Man allegedly connected to Washakie biodiesel tax credit fraud case extradited from Austria to US
A Turkish businessman was extradited from Austria to face money laundering, wire fraud and obstruction charges. Sezgin Baran Korkmaz arrived July 15 in Utah in the custody of the U.S. Marshals Service. Korkmaz was indicted in Salt Lake City, Utah, with laundering more than $133 million in illegal proceeds through bank accounts he controlled in Turkey and Luxembourg. According to an April 2021 superseding indictment, the proceeds relate to a scheme orchestrated in Plymouth, Utah, by Jacob Kingston, Isaiah Kingston and Levon Termendzhyan to defraud the U.S. Treasury by filing false claims for more than $1 billion in tax credits allegedly for the production and sale of biodiesel by their company, Washakie Renewable Energy LLC.
Korkmaz and his co-conspirators allegedly used the biofuel-fraud proceeds to acquire luxury homes and assets, as well as businesses such as Biofarma, the Turkish airline Borajet, a yacht named the Queen Anne, a hotel in Turkey and a villa and apartment on the Bosporus River in Istanbul. In coordination with authorities in Lebanon, the U.S. Marshals Service took the Queen Anne yacht into custody last July and sold it earlier this year for $10.11 million pursuant to an October order of U.S. District Judge Jill Parrish of the U.S. District Court for the District of Utah, who is presiding over the Korkmaz case. Other assets of Korkmaz-related companies in Turkey and Europe are the subject of forfeiture claims by the U.S. and Turkey.
According to the superseding indictment, Korkmaz also devised a scheme to defraud Jacob and Isaiah Kingston in early 2018 by falsely representing he could provide them with protection, through unnamed government officials, from a federal grand-jury investigation and civil lawsuits. In exchange, the Kingstons sent him $6 million over several months.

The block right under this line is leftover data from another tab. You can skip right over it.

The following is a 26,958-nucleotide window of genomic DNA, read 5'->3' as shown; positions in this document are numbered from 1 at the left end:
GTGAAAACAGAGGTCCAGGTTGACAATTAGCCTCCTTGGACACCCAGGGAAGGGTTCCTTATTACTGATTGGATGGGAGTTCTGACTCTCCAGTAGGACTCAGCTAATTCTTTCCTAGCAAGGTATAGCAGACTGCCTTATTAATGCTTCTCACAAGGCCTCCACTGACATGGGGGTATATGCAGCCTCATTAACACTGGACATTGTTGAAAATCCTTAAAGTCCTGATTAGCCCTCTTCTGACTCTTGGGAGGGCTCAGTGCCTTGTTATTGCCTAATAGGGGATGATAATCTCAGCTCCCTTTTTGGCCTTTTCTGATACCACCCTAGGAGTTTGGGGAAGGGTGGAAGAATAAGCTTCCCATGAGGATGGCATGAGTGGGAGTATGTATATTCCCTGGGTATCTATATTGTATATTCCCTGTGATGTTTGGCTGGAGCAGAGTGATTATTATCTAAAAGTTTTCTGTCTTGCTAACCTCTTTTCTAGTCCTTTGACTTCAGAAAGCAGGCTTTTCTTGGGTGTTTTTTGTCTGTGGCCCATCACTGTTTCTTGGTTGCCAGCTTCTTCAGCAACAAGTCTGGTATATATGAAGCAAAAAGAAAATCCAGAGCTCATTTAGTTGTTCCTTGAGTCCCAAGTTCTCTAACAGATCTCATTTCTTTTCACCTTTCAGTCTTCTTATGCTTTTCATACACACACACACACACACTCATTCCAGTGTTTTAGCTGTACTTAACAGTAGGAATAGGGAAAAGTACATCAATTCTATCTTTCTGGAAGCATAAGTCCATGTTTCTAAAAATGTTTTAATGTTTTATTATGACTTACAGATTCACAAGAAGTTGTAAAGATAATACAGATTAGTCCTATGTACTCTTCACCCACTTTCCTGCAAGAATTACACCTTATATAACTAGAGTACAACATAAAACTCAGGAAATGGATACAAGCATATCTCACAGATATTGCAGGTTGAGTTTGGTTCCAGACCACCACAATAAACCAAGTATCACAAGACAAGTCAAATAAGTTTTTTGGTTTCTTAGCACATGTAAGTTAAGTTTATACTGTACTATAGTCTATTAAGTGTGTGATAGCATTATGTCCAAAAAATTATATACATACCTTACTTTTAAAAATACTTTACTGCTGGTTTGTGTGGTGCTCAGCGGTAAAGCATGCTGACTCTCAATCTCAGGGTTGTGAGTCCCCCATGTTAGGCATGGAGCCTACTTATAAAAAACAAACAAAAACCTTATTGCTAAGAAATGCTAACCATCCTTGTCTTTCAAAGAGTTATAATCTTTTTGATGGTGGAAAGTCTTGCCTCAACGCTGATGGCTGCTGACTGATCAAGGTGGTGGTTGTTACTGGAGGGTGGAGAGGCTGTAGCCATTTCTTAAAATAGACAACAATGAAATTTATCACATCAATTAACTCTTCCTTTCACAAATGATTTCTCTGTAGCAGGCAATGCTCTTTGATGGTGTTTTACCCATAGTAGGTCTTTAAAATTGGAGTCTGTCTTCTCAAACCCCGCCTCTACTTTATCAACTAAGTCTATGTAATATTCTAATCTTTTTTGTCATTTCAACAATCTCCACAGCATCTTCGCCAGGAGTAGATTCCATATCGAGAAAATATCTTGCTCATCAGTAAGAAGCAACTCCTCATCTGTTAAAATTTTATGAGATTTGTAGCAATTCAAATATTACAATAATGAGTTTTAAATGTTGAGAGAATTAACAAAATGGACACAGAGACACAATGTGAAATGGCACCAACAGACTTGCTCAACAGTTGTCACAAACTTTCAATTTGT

Additionally, Korkmaz allegedly made false statements to federal agents in an attempt to obstruct the pending criminal trial against Kingston and Termendzhyan. Among other misstatements, Korkmaz allegedly lied about $38 million in wire transfers sent to a bank account controlled by Termendzhyan.
“The successful apprehension and extradition of Baran Korkmaz demonstrates the department’s commitment to working with our international partners to pursue, capture and return those who seek to defraud the American people,” said Stuart M. Goldberg, acting deputy assistant attorney general of the justice department’s tax division. “Thanks to our law-enforcement partners and their counterparts in Austria and Lebanon, we are now able to bring Korkmaz to trial on the pending charges and have recovered significant forfeiture proceeds.”
“We commend our partners from the tax division and the Department of Justice for pursuing Sezgin Baran Korkmaz on behalf of the American taxpayers and ensuring his return to Utah to face justice in U.S. District Court,” said Trina A. Higgins, U.S. attorney for the District of Utah. “We are also thankful for the efforts of our foreign partners in Lebanon and Austria, and in particular, the Austrian Bundeskriminalamt Fugitive Active Search Team, for locating Korkmaz overseas.”
In July 2019 Jacob and Isaiah Kingston both pleaded guilty to federal charges, and in 2020 both men testified at the trial of Levon Termendzhyan in Utah. The federal jury convicted Termendzhyan of all charges. The Kingstons and Termendzhyan all await sentencing.
If convicted, Korkmaz faces a maximum penalty of 20 years in prison for each count of money-laundering conspiracy, wire fraud and obstruction of an official proceeding. A district-court judge will determine any sentence after considering the U.S. sentencing guidelines and other statutory factors.
The IRS, EPA and defense department are investigating the case.
The justice department’s Office of International Affairs and FBI Legal Attaché in Vienna, Austria, played key roles in securing the arrest and successful extradition of Korkmaz.